Japan has a growing maritime relationship with Sri Lanka. Recently, the Japanese helicopter carrier JS Izumo paid a goodwill visit to Sri Lanka between July 20 and July 23 after participating in the Malabar naval exercises between India, Japan, and the United States. The first Sri Lanka-Japan dialogue on maritime security, safety and oceanic issues was held in January 2016 in Colombo, and Tokyo would be providing for two patrol vessels.

 

Japanese helicopter carrier JS Izumo

 

Importance of Sri Lanka’s Position

 

So, why should New Delhi and Tokyo join hands in Sri Lanka?

 

First, Japan has a Self-Defense Force (SDF) base in Djibouti, and now China has also begun the process of setting up a base in Djibouti. Hence, the location of Sri Lanka will be key as it lies almost halfway between the strategically crucial Straits of Malacca and the energy-rich Gulf region. As Japan is an energy-importing nation, the safety of its key sea lanes of communication is critical for the health of its economy.

 

Secondly, Sri Lanka is reeling under a huge foreign debt problem. Japan and India can help offset this debt trap and in the process earn goodwill among both the Sri Lankan government and the ordinary populace.

 

 

Taxi in Sri Lanka

 

Thirdly, India has close historical and ethnic ties with Sri Lanka, especially in the Tamil-dominated areas. Japan can benefit by collaborating with India in these areas, as in Trincomalee, while India and Sri Lanka can benefit from Japan’s technical expertise.

 

Although Sri Lanka has opted to join China’s “One Road, One Belt” initiative, at the same time it has kept its options open with regards to countries like India and Japan. During the Sri Lankan Prime Minister’s visit to Japan earlier in 2017, the two leaders “reaffirmed the importance of open, transparent and commercial use of port facilities under full Sri Lankan Government control.” This assumes significance in the light of concerns expressed by many countries regarding the Beijing-backed Hambantota project.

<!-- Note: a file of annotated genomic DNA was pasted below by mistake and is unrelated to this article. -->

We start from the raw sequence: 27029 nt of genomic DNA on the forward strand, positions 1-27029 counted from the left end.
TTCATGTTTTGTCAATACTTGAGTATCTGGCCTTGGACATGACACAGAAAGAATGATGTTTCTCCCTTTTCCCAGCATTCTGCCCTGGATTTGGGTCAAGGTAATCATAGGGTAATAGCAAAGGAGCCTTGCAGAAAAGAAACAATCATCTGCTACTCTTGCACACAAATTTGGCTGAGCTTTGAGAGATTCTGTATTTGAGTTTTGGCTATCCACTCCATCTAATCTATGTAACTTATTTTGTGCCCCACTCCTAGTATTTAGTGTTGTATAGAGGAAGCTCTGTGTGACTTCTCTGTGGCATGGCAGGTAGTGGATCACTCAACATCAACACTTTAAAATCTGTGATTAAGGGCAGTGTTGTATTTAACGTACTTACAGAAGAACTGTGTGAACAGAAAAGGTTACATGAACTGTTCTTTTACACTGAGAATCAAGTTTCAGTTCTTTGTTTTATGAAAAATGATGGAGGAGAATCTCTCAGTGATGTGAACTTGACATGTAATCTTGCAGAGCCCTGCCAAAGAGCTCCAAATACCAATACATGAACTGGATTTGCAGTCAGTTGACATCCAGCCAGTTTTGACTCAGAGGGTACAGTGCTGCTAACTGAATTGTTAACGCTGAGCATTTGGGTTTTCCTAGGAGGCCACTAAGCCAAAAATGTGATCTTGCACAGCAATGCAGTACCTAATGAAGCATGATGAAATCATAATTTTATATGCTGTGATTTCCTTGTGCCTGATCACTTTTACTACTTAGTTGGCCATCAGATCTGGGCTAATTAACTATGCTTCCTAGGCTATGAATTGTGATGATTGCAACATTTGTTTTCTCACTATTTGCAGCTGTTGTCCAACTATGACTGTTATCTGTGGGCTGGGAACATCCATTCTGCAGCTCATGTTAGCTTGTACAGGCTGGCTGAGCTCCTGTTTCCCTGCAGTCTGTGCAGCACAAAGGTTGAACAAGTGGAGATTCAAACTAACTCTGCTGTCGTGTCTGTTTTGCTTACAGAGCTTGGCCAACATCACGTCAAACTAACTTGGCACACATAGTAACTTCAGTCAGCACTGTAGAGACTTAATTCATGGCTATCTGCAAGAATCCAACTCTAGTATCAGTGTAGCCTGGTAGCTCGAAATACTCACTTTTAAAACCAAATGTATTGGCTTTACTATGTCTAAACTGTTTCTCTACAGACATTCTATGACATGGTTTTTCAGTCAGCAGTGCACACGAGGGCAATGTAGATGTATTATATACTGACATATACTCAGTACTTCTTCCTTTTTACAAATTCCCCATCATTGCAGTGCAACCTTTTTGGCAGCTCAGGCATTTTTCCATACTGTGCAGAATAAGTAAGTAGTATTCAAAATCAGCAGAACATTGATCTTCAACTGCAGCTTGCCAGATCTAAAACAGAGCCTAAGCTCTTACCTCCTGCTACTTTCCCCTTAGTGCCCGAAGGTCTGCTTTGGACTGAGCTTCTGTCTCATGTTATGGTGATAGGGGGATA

Both India and Japan has been reeling under Beijing’s growing aggressiveness in the South China Sea region, around the Senkakus, in the Himalayan border, and the wider Indian Ocean region. New Delhi and Tokyo should pool their efforts in Sri Lanka as not doing so may allow Beijing to seize the initiative in a country whose location makes it an indispensible part of both India’s plans to maintain its prominence in the Indian Ocean region and Japan’s Free and Open Indo-Pacific Strategy. As they say, a stitch in time, saves nine.

 

 

Dr. Rupakjyoti Borah is with the Institute of South Asian Studies at the National University of Singapore. He was earlier an assistant professor of international relations at PDPU, India, and a visiting fellow at the University of Cambridge in the UK and at the Japan Institute of International Affairs in Tokyo. The views expressed are personal. Contact him via e-mail at rupakj@gmail.com or Twitter @rupakj.